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31 Mar 2012, 12:45 pm

Kvornan wrote:
I don't want to live life and be un-happy.


Amen!

How do NTs cope with the rat race?? I just can't do it. I know that NTS say they hate it, but they like it really - I see them laughing ta work, some say they come to work for the company, and even those who hate it never consider cutting their standard of living in order to have less hours at what they hate. Either they like it, or their pathological need to be like their neighbors is a disability.

Am I just lazy? I work 16 hours a day at home, and never take holidays. (Sadly nobody yet recognizes the value in what I do so I have no money, but that is a different topic). But doing a soul destroying job that adds little or nothing to the world's happiness, and also makes me miserable? I just can't do that.


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Emoryocc98
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01 Apr 2012, 12:07 am

well ive never really had a full time job just helping at the animal shelter but otherwise im trying to start driving big rigs over the road



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04 Apr 2012, 6:01 am

trappedinhell wrote:
Kvornan wrote:
I don't want to live life and be un-happy.


Amen!

How do NTs cope with the rat race?? I just can't do it. I know that NTS say they hate it, but they like it really - I see them laughing ta work, some say they come to work for the company, and even those who hate it never consider cutting their standard of living in order to have less hours at what they hate. Either they like it, or their pathological need to be like their neighbors is a disability.

Am I just lazy? I work 16 hours a day at home, and never take holidays. (Sadly nobody yet recognizes the value in what I do so I have no money, but that is a different topic). But doing a soul destroying job that adds little or nothing to the world's happiness, and also makes me miserable? I just can't do that.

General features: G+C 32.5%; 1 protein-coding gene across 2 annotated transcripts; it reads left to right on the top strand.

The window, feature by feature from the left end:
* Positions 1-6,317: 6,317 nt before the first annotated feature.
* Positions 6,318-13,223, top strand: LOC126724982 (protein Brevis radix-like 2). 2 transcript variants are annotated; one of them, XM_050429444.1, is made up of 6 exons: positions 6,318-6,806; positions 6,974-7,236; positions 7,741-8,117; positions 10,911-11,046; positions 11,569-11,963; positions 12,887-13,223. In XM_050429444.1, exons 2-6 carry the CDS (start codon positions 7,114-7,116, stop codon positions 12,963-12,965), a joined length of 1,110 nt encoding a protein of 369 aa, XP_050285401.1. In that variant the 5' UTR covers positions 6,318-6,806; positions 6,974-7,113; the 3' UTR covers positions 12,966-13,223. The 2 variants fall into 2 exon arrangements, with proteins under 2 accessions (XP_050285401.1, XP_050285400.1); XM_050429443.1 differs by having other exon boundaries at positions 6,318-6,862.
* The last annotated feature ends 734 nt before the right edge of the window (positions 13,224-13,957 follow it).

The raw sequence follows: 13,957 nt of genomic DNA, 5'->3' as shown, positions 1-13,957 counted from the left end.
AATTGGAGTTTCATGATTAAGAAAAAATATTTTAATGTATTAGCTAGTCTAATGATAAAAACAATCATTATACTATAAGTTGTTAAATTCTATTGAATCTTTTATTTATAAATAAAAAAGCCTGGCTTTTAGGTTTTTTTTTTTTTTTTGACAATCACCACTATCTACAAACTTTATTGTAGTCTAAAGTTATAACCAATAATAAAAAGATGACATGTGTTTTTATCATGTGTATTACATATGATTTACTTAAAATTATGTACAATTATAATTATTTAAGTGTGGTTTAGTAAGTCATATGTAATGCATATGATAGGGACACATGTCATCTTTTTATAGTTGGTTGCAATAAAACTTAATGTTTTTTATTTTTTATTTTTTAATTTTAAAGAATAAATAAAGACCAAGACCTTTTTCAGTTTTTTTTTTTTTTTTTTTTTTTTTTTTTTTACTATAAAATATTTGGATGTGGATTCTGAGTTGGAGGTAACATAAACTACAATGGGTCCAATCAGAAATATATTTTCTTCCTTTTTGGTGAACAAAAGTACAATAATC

I wonder about this as well. Seems like everyone is doing well and can handle their job great.. It also seems like one is vilified if you don't talk, act, dress and work like everyone else in an organization. I always feel like no one likes me and how I am known as weird or 'quirky' as one supervisor said (which is veiled homophobic slur)

I have been taking Adderall for the last month or so. It has helped greatly but the tolerance builds up fast. I was prescribed 3 a day (10MG - 3 times a day).. Usually I take 4 or 5 on weekdays.



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04 Apr 2012, 6:26 am

Nick9075 wrote:
I always feel like no one likes me


I don't have that problem - I've been good at faking being friendly since I was a child (probably helps that I was raised a Mormon!) but the problem for me is that:

a) People come up and want to talk. They can't see my feet madly twitching and flexing as each agonizing second goes by.

b) Everything is social. They think they are making life better for me when they are making it worse. They dream of parties and assume that I do too. I dream of being locked into a library basement alone for a year to catalog Victorian reference books. They are very well meaning but we just don't live on the same planet.


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04 Apr 2012, 12:52 pm

Kvornan wrote:
charles52 wrote:
I just want to live a happy life. When I saw employees come out of an office building to get lunch, or work in a cubicle, all I could think is "is there more than just that?".